I read The Color Purple as my first book for the Southern Reading Challenge. I've heard much acclaim for the novel, but I have not expected to like it so much. It is a powerful novel, with a clear, direct message that speaks straight to the heart. I love it, and I want to read more Alice Walker in the near future.
The Color Purple is an ambitious book: it explores the themes of history, feminism, power, abuse, forgiveness and love all at once in this powerful story of Celie and her sister, Nettie. The sisters different journeys - Nettie goes to Africa for missionary work, Celie staying back home as wife/servant to a spiteful man - finally come together at the end in a wonderfully touching scene of reunion and love coming full circle.
The tragedy that was Celie's life opens the novel, with her writing letters to God, telling him about her violation by her father. Throughout her life, Celie is abused, demeaned, and badly used. She was impregnanted by her father, and the babies given away. Later, she is also given away as a wife - but treated less than a servant to a man she could only call Mr.___.
All her life, Celie seems to be nothing more than a sad, broken woman. But the turning point came when Mr___ brings home his mistress - a fiery singer who calls herself Shug Avery. Through her friendship and love for Shug Avery, Celie begins to learn to love herself, begins to gain the self-respect that has been denied her all these years. Finally, she walks out on Mr.___, until he too, begins to learn to look clearly at his own life, and change.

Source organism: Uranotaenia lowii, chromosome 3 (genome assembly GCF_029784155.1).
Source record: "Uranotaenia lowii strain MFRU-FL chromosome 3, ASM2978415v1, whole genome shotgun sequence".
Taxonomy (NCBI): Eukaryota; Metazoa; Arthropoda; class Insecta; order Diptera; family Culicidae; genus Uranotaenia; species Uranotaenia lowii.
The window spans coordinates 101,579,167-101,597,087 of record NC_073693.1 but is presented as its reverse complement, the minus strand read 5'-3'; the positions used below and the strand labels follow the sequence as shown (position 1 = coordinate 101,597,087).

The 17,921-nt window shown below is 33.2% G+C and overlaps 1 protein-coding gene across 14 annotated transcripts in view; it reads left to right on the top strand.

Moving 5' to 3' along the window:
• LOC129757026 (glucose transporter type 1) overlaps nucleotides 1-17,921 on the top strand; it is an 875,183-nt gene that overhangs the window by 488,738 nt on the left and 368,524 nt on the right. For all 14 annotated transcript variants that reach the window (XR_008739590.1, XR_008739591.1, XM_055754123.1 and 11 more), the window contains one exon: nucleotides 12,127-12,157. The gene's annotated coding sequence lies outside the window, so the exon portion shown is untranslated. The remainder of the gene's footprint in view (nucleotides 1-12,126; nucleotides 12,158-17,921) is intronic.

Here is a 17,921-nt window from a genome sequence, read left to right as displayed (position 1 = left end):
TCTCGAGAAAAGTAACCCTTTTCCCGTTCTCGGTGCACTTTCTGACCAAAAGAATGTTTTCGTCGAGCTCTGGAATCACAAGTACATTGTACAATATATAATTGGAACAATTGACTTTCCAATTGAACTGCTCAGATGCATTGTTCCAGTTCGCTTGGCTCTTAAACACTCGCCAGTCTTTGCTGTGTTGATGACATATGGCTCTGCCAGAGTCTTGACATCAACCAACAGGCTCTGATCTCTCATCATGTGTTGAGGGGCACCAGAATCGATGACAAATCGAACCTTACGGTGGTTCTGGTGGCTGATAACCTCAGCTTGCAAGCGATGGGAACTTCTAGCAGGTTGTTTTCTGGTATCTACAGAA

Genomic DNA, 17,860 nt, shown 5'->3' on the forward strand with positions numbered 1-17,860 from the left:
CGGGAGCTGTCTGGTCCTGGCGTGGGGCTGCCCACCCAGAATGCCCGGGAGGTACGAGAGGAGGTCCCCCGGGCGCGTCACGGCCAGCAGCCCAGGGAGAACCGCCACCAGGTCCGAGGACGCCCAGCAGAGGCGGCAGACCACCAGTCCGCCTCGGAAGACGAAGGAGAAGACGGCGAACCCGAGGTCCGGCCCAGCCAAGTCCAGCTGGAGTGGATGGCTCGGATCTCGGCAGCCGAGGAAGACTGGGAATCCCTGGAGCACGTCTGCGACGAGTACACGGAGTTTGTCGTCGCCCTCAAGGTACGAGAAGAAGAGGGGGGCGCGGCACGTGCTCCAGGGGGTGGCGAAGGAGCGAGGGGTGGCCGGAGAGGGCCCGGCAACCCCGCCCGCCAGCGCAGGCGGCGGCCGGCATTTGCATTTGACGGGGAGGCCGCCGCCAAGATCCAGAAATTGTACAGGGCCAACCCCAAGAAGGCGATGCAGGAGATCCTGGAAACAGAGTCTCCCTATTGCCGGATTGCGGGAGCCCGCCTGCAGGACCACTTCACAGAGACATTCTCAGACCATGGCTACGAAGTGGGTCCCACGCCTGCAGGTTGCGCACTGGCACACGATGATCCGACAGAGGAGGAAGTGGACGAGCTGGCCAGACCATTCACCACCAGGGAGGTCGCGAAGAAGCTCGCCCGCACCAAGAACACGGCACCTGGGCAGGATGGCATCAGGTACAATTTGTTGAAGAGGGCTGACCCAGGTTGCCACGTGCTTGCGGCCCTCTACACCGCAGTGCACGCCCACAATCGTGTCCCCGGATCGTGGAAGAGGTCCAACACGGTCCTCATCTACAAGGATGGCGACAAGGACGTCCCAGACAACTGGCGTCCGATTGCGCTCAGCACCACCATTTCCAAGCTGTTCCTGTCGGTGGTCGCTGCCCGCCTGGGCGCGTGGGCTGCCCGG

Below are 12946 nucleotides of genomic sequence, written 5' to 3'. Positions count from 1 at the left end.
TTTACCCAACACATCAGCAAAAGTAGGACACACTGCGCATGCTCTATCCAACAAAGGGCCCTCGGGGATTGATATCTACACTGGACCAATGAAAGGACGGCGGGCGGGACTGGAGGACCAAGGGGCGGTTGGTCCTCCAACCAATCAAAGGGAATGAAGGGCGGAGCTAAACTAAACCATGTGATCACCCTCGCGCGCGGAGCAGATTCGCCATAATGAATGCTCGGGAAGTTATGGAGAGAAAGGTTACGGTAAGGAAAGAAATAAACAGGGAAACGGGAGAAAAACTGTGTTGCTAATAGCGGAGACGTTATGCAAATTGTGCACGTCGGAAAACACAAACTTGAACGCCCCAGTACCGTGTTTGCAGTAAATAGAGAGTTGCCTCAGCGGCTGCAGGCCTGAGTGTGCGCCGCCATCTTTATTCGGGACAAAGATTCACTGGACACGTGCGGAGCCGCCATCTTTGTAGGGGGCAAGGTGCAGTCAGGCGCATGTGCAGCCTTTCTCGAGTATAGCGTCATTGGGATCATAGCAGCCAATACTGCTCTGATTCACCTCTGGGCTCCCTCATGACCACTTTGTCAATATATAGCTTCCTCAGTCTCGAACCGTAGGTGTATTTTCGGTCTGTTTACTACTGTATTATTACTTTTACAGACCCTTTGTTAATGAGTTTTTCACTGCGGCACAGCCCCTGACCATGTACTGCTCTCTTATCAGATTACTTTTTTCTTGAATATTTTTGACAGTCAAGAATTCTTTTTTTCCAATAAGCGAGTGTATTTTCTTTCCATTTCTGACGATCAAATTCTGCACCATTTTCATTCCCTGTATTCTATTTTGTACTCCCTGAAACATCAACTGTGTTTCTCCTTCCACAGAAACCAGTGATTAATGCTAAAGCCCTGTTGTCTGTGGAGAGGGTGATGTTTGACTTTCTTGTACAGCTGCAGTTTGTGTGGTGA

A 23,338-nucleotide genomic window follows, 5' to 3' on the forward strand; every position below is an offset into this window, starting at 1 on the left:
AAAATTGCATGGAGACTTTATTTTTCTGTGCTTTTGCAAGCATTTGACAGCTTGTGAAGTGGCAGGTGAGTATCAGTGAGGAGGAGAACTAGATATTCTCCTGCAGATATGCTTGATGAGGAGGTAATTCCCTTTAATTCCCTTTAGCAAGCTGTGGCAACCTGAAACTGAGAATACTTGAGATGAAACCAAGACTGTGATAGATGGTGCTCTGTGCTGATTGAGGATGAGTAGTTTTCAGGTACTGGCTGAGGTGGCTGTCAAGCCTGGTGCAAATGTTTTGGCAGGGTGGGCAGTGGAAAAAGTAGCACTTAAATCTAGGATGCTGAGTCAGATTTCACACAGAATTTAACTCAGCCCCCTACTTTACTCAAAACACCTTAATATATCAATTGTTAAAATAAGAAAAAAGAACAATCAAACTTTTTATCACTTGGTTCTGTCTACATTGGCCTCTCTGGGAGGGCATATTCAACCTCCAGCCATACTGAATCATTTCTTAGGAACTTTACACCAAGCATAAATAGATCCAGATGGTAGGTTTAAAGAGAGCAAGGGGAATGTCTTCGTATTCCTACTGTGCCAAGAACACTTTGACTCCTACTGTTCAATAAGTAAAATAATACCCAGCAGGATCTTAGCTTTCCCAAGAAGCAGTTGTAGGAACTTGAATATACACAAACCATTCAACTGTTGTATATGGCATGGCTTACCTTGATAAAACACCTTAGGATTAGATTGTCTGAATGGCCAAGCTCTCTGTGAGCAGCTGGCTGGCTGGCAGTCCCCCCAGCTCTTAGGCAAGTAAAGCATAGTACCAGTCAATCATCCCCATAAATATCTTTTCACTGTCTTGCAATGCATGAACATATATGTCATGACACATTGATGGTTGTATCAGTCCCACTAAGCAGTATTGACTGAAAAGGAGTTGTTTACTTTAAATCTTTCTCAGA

I read The Color Purple as a tale of transformation and coming into your own strength - but there is also a deep, underlying spirituality in the book. Towards the end, when Mr.___ and Celie arrives at a sort mutual respect, and Celie has learnt to accept Shug's absence, she realises this simple truth:
And then, just when I know I can live content without Shug, just when Mr. ___ done ast me to marry him again, this time in the spirit as well as in the flesh, and just after I say Naw, I still don't like frogs, but let's us be friends, Shug write me she coming home.
Now. Is this life or not?
I be so calm.
If she come, I be happy. If she don't, I be content.
And then I figure this the lesson I was suppose to learn.
And that, is a beautiful kind of peace indeed.